The online marketing world is expanding – having the biggest bullhorn isn’t enough to dominate the conversation anymore. Instead, the most interesting voice prevails in attracting an engaged audience. Social media provides a low-cost, attainable channel for small business marketers to take advantage of in order to compete with the big brands in the content marketing sphere.
The Small Business Content Marketing Trends & Insights Report for 2013 found that SMB marketers use an average of five social media platforms, while enterprise peers use an average of four platforms. Many small business marketers have been early adopters in the social media game, leveraging this effective business and marketing tool in order to extend their reach. Social media has provided SMBs a level playing field to reach audiences and attract interest through focusing on content. By using an average of five platforms, SMBs are ensuring that their content isn’t caged into one insular group, lending more opportunity for it to spread to engaged audiences.
When managing social media channels, it is important to set a goal for your content. What do you want to achieve from with each post? Lead generation? Thought leadership? Brand awareness? By defining your goal and adapting your writing and choosing the social channel that will reach the right audience at the right time.
Creating content is the most labor-intensive task when executing a content strategy. Social media in particular burns up a lot of content quickly due to the quick pace of content published per minute. In order to stay top of mind (and top of news feed), repurposing content is key. It is important to keep in mind that “repurposing” and “reposting” mean two different things. While “reposting” allows a piece of content to appear on a news feed more often to increase impressions (that may not lead to consumption), “repurposing” adds a new value with a fresh perspective that can generate new appeal for new audiences. Schedule different posts to varying social networks of your repurposed content using social media management dashboards like Tweetdeck, HootSuite, and Sprout Social.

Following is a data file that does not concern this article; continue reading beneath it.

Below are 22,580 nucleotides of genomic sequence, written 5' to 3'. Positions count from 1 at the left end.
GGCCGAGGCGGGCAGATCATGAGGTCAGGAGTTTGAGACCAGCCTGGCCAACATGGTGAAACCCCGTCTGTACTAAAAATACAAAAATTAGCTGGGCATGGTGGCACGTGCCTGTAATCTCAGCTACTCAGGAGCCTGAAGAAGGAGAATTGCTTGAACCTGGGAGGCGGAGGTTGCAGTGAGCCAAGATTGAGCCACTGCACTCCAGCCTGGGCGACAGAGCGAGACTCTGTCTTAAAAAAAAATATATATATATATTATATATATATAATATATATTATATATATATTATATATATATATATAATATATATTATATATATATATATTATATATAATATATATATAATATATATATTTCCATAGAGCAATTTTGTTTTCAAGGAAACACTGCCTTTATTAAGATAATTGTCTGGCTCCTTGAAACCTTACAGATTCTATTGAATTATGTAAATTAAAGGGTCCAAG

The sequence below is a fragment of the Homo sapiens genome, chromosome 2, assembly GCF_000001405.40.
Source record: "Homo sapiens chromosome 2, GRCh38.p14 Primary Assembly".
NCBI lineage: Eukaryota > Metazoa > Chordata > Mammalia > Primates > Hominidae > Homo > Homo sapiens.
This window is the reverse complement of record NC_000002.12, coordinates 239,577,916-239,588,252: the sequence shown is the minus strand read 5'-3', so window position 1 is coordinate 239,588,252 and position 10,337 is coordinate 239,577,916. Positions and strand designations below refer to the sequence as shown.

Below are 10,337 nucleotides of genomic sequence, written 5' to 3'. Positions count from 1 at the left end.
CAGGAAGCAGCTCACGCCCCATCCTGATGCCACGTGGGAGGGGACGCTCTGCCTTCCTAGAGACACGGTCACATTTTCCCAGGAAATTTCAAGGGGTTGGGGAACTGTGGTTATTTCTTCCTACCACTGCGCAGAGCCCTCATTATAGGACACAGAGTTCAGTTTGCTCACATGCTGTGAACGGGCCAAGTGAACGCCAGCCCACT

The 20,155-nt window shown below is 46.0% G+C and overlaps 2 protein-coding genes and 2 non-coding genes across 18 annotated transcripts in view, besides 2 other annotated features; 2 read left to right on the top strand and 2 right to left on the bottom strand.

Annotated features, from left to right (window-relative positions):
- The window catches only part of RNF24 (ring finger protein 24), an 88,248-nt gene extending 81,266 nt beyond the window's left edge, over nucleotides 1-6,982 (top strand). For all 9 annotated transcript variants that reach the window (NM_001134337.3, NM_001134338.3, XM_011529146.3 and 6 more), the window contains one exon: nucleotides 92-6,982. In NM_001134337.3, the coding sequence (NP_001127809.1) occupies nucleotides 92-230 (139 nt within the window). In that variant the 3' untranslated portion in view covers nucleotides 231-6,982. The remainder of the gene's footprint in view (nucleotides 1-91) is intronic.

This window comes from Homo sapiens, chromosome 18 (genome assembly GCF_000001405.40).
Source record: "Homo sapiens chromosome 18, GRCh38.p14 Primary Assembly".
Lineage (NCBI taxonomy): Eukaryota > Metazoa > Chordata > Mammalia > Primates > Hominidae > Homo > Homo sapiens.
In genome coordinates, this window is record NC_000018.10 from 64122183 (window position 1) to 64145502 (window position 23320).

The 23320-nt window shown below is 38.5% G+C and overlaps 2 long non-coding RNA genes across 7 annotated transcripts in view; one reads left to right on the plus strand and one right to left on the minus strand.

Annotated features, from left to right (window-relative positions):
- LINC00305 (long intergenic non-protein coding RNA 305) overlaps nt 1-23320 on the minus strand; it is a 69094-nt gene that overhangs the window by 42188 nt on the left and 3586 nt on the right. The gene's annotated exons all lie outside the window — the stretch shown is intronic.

Before creating content, small business marketers should be aware of the types of content that draw in their most engaged target audience. Know who you are writing for, which channel they’d like to be reached through, and how they like their information represented. Written posts are great, but multimedia content can often be better. Get creative and produce an infographic, 6-second Vine, or podcast to allow your audience to consume your content in different ways.
As social media begins to take a larger role in the content strategy of small businesses, blogs still remain the most important social media channel, supported by others. SMBs now have access to thousands of people they were unable to reach before, sharing their voice, experience, and what they can offer.
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